Jim was practically screaming by this point, and Laura was worried that he could be heard all over the building. “Well,” he continued breathlessly, “the grassroots movement is overtaking the garden, my chubby friend, and we’re on to your tricks! Private donations and penalty taxes, my butt! We’re all paying for your secrets one way or another!”
Tom smiled benignly while Jim caught his breath. Then, before James could say anything else, he looked up over Jim’s shoulder again, only this time a security guard had entered the room and startled Jim by placing a hand his shoulder.
“Corey,” Tom smirked, “I thought you’d never get here. Please, escort these two out of the building before this young man wastes any more breath on me.”
Looking squarely at Jim and wearing a serious expression, Tom added, “Really, James, what does any of that have to do with me, this place, or the lottery? Consider it a gesture of my goodwill and patience that I don’t have you thrown into jail for trespassing.” As Corey led them out of the room and down the hall, Tom raised his voice and said, “Don’t forget what I said about investing in an FSRA!”
* * *
At home, Jim took the envelope out and unfolded it. The suspense was too much for Laura. She grabbed and quickly opened it. It was true. The amount of the check was enough to provide one person with a comfortable retirement. They remembered that they could do anything they wanted to with it, so the next question Laura had was, “Where are we going to celebrate?” She was bouncing again. “How about a vacation?”
Jim laughed and said, “Why not a holiday? Let’s just deposit it and have a little fun before we get serious with the investing part.” He endorsed the check, wrote his account number on the back and replaced it into the haggard envelope.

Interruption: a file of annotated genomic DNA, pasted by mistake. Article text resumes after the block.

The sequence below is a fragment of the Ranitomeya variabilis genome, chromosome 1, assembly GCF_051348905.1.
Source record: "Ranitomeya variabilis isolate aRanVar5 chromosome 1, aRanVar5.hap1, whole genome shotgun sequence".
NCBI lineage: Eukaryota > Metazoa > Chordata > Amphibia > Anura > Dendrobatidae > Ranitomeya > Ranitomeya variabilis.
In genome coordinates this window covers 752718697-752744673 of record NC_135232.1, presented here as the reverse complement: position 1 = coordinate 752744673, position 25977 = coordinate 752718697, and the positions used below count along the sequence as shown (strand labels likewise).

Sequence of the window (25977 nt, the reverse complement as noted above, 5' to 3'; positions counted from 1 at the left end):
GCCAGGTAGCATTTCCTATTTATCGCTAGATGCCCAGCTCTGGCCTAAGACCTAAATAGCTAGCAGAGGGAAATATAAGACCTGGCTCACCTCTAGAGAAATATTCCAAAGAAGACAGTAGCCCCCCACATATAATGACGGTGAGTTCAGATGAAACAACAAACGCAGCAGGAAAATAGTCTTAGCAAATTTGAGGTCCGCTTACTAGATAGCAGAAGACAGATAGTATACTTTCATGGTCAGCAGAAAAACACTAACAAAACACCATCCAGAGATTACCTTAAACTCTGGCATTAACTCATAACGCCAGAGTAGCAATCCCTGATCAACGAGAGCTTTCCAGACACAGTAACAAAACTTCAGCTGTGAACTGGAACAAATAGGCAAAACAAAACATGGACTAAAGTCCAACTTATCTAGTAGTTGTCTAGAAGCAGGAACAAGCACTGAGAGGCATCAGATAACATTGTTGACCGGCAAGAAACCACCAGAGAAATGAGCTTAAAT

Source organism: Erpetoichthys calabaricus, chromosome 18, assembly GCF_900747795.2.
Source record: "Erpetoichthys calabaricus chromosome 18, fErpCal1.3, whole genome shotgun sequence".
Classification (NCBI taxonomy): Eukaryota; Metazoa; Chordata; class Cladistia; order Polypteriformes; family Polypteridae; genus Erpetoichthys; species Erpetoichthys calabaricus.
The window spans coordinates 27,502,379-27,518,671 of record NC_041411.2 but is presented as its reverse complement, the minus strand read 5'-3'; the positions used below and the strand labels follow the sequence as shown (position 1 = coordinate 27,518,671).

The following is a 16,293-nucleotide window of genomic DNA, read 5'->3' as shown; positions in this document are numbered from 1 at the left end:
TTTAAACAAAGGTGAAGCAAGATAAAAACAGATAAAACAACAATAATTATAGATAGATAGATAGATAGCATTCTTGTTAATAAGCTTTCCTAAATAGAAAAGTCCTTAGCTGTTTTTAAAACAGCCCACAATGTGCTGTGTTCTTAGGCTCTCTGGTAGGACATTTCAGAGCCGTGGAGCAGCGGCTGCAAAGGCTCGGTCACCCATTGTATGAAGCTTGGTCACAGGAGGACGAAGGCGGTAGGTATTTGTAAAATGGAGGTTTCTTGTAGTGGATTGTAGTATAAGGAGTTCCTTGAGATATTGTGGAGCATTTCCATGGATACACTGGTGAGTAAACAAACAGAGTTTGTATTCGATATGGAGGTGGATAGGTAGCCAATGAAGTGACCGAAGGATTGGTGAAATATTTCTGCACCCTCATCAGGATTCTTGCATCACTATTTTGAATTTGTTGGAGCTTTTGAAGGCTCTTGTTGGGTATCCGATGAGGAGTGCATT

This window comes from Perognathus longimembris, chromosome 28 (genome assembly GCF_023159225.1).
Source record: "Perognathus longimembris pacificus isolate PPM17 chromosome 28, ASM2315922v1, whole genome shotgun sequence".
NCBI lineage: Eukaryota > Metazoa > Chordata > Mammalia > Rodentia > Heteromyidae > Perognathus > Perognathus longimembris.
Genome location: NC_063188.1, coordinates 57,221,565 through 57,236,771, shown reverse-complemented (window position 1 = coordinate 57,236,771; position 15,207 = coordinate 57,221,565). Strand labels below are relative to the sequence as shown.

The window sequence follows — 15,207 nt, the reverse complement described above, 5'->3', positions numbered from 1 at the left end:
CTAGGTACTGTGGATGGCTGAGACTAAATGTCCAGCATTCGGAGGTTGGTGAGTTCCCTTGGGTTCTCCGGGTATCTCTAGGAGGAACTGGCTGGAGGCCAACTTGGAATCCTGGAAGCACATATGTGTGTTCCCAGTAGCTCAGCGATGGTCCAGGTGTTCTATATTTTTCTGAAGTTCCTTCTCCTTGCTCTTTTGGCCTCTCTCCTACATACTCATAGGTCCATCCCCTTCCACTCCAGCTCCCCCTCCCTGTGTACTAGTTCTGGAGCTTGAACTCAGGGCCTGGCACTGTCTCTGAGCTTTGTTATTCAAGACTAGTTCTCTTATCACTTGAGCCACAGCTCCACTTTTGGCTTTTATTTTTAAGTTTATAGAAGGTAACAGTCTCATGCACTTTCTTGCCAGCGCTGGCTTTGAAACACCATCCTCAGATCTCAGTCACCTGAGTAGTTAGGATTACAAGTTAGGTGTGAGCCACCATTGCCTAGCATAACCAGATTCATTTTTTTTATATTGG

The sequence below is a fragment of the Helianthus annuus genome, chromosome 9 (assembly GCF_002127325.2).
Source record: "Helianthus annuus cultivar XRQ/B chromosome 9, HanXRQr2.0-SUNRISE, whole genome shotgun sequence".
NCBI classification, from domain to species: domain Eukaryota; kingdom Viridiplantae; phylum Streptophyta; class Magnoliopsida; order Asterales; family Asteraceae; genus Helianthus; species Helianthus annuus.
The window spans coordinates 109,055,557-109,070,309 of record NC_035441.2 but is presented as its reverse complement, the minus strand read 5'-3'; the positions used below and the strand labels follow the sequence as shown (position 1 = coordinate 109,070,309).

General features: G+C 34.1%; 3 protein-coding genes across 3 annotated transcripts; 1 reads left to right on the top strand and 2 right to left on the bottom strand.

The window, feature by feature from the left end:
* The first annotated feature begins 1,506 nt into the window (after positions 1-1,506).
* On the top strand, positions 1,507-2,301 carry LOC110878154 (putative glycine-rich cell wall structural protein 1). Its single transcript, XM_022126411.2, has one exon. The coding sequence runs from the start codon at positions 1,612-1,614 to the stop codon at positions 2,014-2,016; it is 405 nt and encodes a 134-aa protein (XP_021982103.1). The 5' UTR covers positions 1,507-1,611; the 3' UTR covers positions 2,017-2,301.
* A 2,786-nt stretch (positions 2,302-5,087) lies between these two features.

Outside, Jim was locking the front door when a fearful frown crossed Laura’s face. “Let me see that check again.”
He pulled it out and handed it to her. “Why?”
After studying it briefly she looked like she wanted to cry. “Read this!” Her hands shook as she handed it back to him and pointed at the bottom of the check.
Jim squinted and read a line of fine type that read, in part, “Should be deposited into a federally sponsored retirement account to avoid substantial penalty taxes.” He stared at the last two words as with the two red eyes of a blood-crazed baboon. Irony bit him. Promising visions of a vacation vaporized like a magician’s trick.
Laura sounded weak with disappointment. “We can’t touch that money in an account like that. At least, not until you actually retire.” Wilting further. “Now what?”
Seconds passed in dumb silence before Jim seemed to relax a little, snapped his fingers and said, “Wait a minute. Tom did say I can do what I want with this check.” She nodded as he paused for thought. “So, we do open one of those accounts. Of course, we also take a good bit of cash at the same time. I’ll pay the penalty for the cash back.”
Good spirits were back. Laura said, “We’ve probably screwed it up for the next Lotto.”
Copyright © 2018 by John Eric Ellison